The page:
Master of Environmental Studies (MES)
Geography & Environmental Studies
Faculty of Science
Dr. Alex Latta
Dr. Miguel Sioui
A steady shift in the environmental management literature encourages greater inclusion of traditional knowledge (TK) alongside Western science, much of it seeking to directly support Indigenous communities develop their own frameworks for environmental monitoring and stewardship. To date, little attention has been placed on research practices themselves as sites where interdisciplinary and intercultural work takes place to bridge between different knowledge systems and develop best practices for effective collaboration. Matawa Water Futures (MWF), the object of study for this thesis project, is a three-year water stewardship project involving Indigenous and non-Indigenous researchers, environmental managers, and community interns, working with the nine member communities of Matawa First Nations in northern Ontario to establish a framework for water monitoring and stewardship based in Indigenous TK. Using ethnographic methods, this research addresses the shifts in ways of thinking necessary to bridge knowledge systems for environmental monitoring, the discursive practices mobilized around TK in relation to science, and the practical implications of these shifts in perception and discourse for efforts to establish Indigenous-informed approaches to environmental management. This research argues that the MWF project reflects a shift away from a hierarchical dynamic of power/knowledge towards a more horizontal space of interaction between Indigenous and Western knowledge, and to also assert Indigenous governance in relation to the environment.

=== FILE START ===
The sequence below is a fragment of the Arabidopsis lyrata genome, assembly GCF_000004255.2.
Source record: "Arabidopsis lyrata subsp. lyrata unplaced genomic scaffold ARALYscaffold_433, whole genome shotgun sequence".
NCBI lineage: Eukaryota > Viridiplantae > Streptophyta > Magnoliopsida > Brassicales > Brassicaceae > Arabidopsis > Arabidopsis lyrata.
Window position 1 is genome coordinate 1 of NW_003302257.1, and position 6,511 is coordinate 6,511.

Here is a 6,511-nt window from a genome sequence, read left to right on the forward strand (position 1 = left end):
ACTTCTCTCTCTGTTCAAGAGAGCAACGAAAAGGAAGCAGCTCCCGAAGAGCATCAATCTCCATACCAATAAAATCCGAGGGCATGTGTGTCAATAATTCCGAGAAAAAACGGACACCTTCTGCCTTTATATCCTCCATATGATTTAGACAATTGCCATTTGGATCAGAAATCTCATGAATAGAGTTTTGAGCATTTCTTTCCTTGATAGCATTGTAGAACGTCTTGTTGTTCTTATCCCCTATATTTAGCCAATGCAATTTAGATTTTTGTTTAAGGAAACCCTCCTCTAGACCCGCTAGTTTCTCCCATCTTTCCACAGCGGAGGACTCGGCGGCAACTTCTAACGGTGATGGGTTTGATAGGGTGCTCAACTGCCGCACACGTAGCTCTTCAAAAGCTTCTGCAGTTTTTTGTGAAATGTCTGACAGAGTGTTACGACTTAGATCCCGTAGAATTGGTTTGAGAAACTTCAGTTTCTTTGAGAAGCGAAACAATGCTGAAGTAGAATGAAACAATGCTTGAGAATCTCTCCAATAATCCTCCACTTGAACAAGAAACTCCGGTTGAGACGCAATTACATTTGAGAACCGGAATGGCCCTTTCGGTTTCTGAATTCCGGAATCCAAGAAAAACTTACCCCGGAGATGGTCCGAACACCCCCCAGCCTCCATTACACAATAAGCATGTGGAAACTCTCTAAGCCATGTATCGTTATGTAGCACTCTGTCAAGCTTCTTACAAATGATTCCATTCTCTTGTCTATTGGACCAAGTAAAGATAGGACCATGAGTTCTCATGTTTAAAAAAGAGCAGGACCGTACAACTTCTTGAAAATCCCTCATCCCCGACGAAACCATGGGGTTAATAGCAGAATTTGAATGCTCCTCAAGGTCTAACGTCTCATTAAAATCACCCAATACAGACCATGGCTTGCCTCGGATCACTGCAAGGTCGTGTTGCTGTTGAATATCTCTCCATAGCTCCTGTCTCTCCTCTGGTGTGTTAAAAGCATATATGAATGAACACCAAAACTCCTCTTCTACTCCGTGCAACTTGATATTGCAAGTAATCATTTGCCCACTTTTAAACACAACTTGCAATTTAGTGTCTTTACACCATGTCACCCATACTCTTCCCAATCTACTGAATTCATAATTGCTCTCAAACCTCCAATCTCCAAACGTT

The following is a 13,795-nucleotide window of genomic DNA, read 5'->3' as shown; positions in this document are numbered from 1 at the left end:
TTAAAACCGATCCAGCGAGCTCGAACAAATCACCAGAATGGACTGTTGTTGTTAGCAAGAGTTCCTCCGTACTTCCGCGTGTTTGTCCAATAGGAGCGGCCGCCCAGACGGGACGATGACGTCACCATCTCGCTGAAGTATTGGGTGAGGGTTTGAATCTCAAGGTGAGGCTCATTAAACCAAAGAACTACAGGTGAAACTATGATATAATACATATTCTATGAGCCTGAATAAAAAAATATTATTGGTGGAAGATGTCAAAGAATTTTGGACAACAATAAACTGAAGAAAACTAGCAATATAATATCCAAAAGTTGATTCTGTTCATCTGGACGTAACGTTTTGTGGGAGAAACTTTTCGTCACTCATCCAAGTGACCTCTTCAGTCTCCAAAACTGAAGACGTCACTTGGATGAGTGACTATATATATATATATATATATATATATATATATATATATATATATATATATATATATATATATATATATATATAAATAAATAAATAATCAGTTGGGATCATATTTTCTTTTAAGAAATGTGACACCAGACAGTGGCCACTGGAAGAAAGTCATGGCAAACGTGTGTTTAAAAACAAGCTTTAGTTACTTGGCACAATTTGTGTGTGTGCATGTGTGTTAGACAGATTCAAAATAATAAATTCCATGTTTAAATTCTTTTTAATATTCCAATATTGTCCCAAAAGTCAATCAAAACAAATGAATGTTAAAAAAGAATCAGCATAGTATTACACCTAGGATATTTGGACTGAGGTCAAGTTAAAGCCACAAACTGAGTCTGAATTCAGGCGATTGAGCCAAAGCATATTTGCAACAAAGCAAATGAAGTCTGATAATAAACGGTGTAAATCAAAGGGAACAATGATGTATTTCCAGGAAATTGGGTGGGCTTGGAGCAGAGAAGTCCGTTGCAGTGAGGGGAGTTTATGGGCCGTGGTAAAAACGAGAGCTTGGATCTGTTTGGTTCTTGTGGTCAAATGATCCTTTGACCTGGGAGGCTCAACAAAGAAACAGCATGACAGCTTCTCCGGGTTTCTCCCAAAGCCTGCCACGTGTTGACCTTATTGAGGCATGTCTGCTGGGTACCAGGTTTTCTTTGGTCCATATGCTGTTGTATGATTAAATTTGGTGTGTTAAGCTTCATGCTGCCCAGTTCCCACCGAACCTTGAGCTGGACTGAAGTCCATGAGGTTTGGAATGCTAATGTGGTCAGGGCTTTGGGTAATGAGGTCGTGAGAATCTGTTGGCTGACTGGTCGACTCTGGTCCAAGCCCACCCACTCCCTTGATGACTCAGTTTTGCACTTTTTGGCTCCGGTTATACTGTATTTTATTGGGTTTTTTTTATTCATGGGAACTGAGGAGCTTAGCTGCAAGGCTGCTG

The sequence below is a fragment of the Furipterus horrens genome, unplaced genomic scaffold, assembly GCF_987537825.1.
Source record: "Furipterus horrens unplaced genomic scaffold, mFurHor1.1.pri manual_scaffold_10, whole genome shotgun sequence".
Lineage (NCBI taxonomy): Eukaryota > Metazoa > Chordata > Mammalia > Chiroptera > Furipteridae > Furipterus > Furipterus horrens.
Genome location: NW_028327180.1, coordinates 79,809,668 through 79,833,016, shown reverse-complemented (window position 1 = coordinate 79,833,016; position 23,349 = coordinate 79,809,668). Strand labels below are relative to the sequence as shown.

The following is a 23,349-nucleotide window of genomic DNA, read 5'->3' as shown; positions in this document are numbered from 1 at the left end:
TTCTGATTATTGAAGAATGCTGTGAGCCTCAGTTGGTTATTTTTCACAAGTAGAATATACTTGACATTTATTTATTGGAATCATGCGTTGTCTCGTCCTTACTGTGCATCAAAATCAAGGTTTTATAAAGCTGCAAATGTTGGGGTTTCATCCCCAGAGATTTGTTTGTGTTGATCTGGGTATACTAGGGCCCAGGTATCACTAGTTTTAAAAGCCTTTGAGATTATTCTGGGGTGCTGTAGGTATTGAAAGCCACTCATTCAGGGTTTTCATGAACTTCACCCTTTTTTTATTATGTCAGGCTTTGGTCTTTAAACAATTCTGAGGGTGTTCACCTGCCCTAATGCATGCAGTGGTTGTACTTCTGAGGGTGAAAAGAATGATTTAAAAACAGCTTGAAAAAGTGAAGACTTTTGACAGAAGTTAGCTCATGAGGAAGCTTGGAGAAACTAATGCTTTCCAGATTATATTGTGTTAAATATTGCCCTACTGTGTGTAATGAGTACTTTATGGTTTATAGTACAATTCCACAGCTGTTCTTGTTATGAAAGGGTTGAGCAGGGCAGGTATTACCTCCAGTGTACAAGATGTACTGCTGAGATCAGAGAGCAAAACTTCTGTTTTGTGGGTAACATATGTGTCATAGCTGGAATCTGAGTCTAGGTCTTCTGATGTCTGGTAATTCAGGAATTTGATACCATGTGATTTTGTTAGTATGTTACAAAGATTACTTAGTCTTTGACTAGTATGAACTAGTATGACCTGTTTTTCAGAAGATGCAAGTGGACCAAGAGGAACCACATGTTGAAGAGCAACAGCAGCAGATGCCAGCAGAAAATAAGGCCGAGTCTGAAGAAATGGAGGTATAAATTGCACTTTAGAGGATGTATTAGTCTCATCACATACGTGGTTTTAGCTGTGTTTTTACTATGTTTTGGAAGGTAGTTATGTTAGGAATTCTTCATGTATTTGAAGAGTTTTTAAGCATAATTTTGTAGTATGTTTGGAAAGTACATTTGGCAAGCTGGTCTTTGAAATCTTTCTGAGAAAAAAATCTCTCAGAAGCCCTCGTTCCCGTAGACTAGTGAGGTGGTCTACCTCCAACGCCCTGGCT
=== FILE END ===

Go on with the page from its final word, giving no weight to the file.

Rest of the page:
Robbins, Alanna, "“To be involved in a meaningful way”: Mobilizing Indigenous Knowledge in Environmental Monitoring Practices in Northern Ontario" (2023). Theses and Dissertations (Comprehensive). 2525.
Available for download on Wednesday, January 18, 2023